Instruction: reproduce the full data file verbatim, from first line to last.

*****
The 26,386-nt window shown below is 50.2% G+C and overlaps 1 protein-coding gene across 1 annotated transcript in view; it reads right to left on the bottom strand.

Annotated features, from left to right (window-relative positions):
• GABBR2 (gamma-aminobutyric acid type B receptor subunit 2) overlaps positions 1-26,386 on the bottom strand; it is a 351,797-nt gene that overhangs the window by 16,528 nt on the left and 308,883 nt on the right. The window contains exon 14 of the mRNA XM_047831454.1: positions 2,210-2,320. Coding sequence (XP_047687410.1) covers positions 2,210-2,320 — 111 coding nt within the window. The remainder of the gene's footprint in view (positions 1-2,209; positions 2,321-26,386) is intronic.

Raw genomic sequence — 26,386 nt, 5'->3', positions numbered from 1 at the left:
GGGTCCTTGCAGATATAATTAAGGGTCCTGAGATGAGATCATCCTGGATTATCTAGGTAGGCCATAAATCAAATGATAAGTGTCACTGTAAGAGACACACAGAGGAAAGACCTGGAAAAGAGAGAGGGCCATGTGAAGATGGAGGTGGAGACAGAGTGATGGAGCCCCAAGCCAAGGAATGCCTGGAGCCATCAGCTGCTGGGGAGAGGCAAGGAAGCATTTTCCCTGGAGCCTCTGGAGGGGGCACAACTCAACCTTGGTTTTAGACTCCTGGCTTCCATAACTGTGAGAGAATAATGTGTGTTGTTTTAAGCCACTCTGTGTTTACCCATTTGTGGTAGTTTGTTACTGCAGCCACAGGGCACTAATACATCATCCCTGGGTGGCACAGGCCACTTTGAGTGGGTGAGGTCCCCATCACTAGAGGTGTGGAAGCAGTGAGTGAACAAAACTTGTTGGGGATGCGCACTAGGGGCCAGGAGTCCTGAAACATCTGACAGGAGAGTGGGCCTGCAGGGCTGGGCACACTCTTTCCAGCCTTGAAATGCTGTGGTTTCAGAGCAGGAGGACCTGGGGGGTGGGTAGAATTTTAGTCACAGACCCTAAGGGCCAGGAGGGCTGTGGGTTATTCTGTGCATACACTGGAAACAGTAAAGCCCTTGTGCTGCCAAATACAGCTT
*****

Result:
The 26,386-nt window shown below is 50.2% G+C and overlaps 1 protein-coding gene across 1 annotated transcript in view; it reads right to left on the bottom strand.

Annotated features, from left to right (window-relative positions):
• GABBR2 (gamma-aminobutyric acid type B receptor subunit 2) overlaps positions 1-26,386 on the bottom strand; it is a 351,797-nt gene that overhangs the window by 16,528 nt on the left and 308,883 nt on the right. The window contains exon 14 of the mRNA XM_047831454.1: positions 2,210-2,320. Coding sequence (XP_047687410.1) covers positions 2,210-2,320 — 111 coding nt within the window. The remainder of the gene's footprint in view (positions 1-2,209; positions 2,321-26,386) is intronic.

Raw genomic sequence — 26,386 nt, 5'->3', positions numbered from 1 at the left:
GGGTCCTTGCAGATATAATTAAGGGTCCTGAGATGAGATCATCCTGGATTATCTAGGTAGGCCATAAATCAAATGATAAGTGTCACTGTAAGAGACACACAGAGGAAAGACCTGGAAAAGAGAGAGGGCCATGTGAAGATGGAGGTGGAGACAGAGTGATGGAGCCCCAAGCCAAGGAATGCCTGGAGCCATCAGCTGCTGGGGAGAGGCAAGGAAGCATTTTCCCTGGAGCCTCTGGAGGGGGCACAACTCAACCTTGGTTTTAGACTCCTGGCTTCCATAACTGTGAGAGAATAATGTGTGTTGTTTTAAGCCACTCTGTGTTTACCCATTTGTGGTAGTTTGTTACTGCAGCCACAGGGCACTAATACATCATCCCTGGGTGGCACAGGCCACTTTGAGTGGGTGAGGTCCCCATCACTAGAGGTGTGGAAGCAGTGAGTGAACAAAACTTGTTGGGGATGCGCACTAGGGGCCAGGAGTCCTGAAACATCTGACAGGAGAGTGGGCCTGCAGGGCTGGGCACACTCTTTCCAGCCTTGAAATGCTGTGGTTTCAGAGCAGGAGGACCTGGGGGGTGGGTAGAATTTTAGTCACAGACCCTAAGGGCCAGGAGGGCTGTGGGTTATTCTGTGCATACACTGGAAACAGTAAAGCCCTTGTGCTGCCAAATACAGCTT